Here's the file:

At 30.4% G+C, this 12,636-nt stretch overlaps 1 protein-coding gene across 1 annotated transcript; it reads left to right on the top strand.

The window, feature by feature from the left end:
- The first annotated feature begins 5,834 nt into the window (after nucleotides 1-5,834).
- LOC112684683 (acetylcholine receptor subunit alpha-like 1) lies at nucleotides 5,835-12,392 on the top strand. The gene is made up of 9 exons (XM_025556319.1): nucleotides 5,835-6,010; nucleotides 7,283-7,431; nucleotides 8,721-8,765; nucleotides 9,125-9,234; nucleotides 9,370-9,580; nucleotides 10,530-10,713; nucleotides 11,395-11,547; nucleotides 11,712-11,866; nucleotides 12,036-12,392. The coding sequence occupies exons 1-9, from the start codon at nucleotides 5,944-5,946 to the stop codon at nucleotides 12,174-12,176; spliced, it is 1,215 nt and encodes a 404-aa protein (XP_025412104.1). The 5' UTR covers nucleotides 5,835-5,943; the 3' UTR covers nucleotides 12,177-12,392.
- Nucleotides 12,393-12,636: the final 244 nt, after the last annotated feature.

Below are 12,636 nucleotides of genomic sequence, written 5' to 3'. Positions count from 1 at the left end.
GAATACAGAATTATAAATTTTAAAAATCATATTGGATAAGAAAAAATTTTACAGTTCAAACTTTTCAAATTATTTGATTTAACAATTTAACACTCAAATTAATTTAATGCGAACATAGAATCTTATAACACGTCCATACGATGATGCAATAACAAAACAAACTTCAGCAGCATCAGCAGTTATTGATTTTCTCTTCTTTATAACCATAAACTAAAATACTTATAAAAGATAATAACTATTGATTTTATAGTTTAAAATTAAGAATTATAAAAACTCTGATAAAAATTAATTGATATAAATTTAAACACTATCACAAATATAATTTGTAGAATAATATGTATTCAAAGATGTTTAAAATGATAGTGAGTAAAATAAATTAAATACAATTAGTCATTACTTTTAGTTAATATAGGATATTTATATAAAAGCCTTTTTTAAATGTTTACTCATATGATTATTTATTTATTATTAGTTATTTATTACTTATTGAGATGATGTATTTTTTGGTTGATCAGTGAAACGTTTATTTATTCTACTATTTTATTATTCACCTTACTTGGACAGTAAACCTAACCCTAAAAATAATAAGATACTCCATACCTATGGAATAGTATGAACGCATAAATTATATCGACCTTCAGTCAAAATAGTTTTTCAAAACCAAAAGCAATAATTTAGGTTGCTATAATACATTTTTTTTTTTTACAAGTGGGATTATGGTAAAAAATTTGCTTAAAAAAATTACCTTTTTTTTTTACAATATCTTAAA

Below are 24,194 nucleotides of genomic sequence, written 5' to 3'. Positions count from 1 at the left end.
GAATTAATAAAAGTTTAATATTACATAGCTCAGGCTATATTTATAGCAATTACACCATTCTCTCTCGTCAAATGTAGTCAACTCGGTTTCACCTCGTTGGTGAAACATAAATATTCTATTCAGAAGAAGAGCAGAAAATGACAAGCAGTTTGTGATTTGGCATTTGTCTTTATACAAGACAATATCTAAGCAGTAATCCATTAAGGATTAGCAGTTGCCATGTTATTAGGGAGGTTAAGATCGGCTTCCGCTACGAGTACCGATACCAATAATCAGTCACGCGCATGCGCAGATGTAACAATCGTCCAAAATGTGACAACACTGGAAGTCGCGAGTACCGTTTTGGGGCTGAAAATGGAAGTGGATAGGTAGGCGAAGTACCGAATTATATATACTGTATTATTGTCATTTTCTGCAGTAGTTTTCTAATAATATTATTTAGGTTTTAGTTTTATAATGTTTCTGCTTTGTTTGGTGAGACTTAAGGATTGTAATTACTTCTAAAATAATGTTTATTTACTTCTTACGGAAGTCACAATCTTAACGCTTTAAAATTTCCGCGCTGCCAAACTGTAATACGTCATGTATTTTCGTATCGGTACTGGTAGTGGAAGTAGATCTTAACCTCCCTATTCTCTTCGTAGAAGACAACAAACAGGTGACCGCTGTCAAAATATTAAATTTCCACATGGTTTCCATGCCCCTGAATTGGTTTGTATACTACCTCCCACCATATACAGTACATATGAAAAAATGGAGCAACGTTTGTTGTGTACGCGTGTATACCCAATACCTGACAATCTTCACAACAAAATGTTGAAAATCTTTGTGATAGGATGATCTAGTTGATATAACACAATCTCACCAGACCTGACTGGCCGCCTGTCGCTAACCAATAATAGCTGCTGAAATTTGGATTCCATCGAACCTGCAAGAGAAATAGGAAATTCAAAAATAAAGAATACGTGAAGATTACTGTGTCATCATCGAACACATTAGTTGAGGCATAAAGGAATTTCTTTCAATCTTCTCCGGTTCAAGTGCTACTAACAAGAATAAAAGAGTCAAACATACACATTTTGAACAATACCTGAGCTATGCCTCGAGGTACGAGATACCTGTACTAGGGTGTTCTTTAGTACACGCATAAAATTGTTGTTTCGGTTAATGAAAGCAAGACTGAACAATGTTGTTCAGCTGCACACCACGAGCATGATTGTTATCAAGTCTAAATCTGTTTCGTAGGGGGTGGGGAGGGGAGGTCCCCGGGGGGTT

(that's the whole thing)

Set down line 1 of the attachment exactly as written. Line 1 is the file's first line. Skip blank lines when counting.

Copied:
At 30.4% G+C, this 12,636-nt stretch overlaps 1 protein-coding gene across 1 annotated transcript; it reads left to right on the top strand.